MUMBAI (Reuters) - The extent of the unraveling fraud at India's state-run Punjab National Bank PNBK.NS could rise beyond the nearly $2 billion mark so far outlined by the lender, according to a source involved in the probe and court documents reviewed by Reuters.
The source, who asked not to be named, said investigators had not yet recovered all the papers and loan guarantees allegedly issued by rogue employees of the bank, and consequently believed the bank’s exposure could be greater than revealed so far.
In what has been dubbed the biggest fraud in India’s banking history, Punjab National Bank (PNB) and police have accused two jewelry groups - one controlled by diamond tycoon Nirav Modi and the other by his uncle Mehul Choksi - of colluding with bank employees to get credit from overseas banks using fraudulent guarantees.
Both Choksi and Modi have denied the allegations and lawyers for the two key accused PNB employees in the case have also said they are innocent.
According to court filings, the exposure to three companies controlled by Modi has been estimated at 64.98 billion rupees ($1 billion), while firms controlled by Choksi have been accused of defrauding the bank of 61.38 billion rupees.
India’s federal police, the Central Bureau of Investigation (CBI), has told a Mumbai court that the amount involving Modi’s companies was likely to go up, according to the source and court filings, copies of which have been reviewed by Reuters.
The CBI told the court that its investigation had found that the fraudulent issuance of letters of undertaking (LoUs), or guarantees, through a Mumbai branch of the bank had been going on since 2010.
In papers filed on Monday, the CBI also said PNB did not have all the documents related to the LoUs, since those were returned to the borrower.
“Most of these documents are not yet recovered. The size of the fraud has now gone (up)...and the same is likely to go even higher,” the CBI said in the court filing.
PNB did not respond to requests on Tuesday seeking comment on the risk of its exposure rising further.
The bank initially reported to authorities on Jan. 29 that the jewelry groups had defrauded it of 2.8 billion rupees, or about $44 million. On Feb. 14 it said the fraud sum had reached $1.77 billion after a detailed investigation.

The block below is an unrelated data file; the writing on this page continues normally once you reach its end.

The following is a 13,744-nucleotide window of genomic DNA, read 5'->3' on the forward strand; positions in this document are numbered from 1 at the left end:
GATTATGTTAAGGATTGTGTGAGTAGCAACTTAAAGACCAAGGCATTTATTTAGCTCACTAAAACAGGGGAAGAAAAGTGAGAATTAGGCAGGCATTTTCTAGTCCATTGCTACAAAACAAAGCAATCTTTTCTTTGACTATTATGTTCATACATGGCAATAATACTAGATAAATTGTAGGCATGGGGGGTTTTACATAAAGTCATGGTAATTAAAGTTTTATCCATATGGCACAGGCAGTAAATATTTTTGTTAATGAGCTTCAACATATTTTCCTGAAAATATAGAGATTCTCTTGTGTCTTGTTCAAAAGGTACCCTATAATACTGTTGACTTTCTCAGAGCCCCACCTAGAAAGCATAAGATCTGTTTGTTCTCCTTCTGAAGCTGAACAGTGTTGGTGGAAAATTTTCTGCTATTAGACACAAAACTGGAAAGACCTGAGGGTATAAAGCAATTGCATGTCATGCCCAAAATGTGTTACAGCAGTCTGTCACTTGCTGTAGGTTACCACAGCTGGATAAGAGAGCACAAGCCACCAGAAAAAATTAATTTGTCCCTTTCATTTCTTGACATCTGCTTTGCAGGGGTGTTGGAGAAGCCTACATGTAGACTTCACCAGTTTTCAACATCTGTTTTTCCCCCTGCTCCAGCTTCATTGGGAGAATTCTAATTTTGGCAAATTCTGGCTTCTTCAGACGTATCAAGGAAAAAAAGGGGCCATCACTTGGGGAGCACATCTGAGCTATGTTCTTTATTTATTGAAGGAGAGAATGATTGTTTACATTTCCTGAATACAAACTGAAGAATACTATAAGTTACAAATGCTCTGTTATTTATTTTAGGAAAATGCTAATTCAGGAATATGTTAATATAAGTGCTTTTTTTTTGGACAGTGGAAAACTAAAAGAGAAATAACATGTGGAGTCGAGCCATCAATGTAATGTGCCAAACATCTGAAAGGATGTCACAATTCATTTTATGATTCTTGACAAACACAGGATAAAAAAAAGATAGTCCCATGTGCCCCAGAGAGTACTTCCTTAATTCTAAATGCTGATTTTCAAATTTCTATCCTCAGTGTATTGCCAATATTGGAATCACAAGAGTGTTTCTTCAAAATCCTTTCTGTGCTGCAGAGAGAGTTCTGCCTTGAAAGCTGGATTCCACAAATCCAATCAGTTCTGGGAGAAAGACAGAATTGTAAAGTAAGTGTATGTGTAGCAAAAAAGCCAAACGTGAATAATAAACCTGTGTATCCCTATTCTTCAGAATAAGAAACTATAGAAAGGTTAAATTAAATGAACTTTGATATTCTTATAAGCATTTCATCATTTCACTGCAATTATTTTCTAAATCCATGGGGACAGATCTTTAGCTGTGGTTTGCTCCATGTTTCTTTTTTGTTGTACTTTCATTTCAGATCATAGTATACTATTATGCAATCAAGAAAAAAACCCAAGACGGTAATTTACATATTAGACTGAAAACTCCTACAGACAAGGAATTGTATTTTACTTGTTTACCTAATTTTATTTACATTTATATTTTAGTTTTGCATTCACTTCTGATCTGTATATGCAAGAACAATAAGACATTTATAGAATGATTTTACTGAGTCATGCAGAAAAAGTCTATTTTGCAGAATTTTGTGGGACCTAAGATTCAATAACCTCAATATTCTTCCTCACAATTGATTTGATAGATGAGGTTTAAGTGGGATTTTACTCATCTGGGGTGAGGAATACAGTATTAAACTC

It raised the amount further to nearly $2 billion last week, saying it had discovered some $200 million more in fraudulent letters of credit, another form of credit guarantee, issued to Choksi's Gitanjali GTGM.NS group.
Investigators widened their probe on Tuesday with the government’s Serious Fraud Investigation Office beginning to call senior executives from Gitanjali’s creditor banks for questioning over their loan exposure, separate sources with direct knowledge of the probe said.
Police also arrested on Tuesday Vipul Chitalia, a vice president at Gitanjali, taking the total number of people arrested so far in the case to 19. Chitalia, who police say was the authorized signatory for Gitanjali for the allegedly fraudulent transactions, was detained by Indian immigration authorities on his arrival from Bangkok.
Jeweler Modi along with his family left India in January before PNB filed a police complaint, according to police, who also say Choksi is out of India. Their whereabouts are not known.
PNB shares fell 2.3 percent on Tuesday in a Mumbai market .NSEI that slipped 1.1 percent. The stock has lost almost 40 percent of its market value since disclosing the fraud on Feb. 14.
Finance Minister Arun Jaitley told parliament on Tuesday that PNB had “sound fundamentals and strong growth potential” with its high share of low-cost current and savings accounts deposits, stabilizing bad loans and scope to raise funds by selling non-core assets.
Axis Bank AXBK.NS, a private sector lender, said in a stock exchange filing the Serious Fraud Investigation Office had sought information from it on the accounts of Nirav Modi and Gitanjali groups of companies, adding its exposure to both groups was about 2 billion rupees.
Reporting by Abhirup Roy and Devidutta Tripathy; Additional reporting by Nigam Prusty in New Delhi; Editing by Euan Rocha and Alex Richardson
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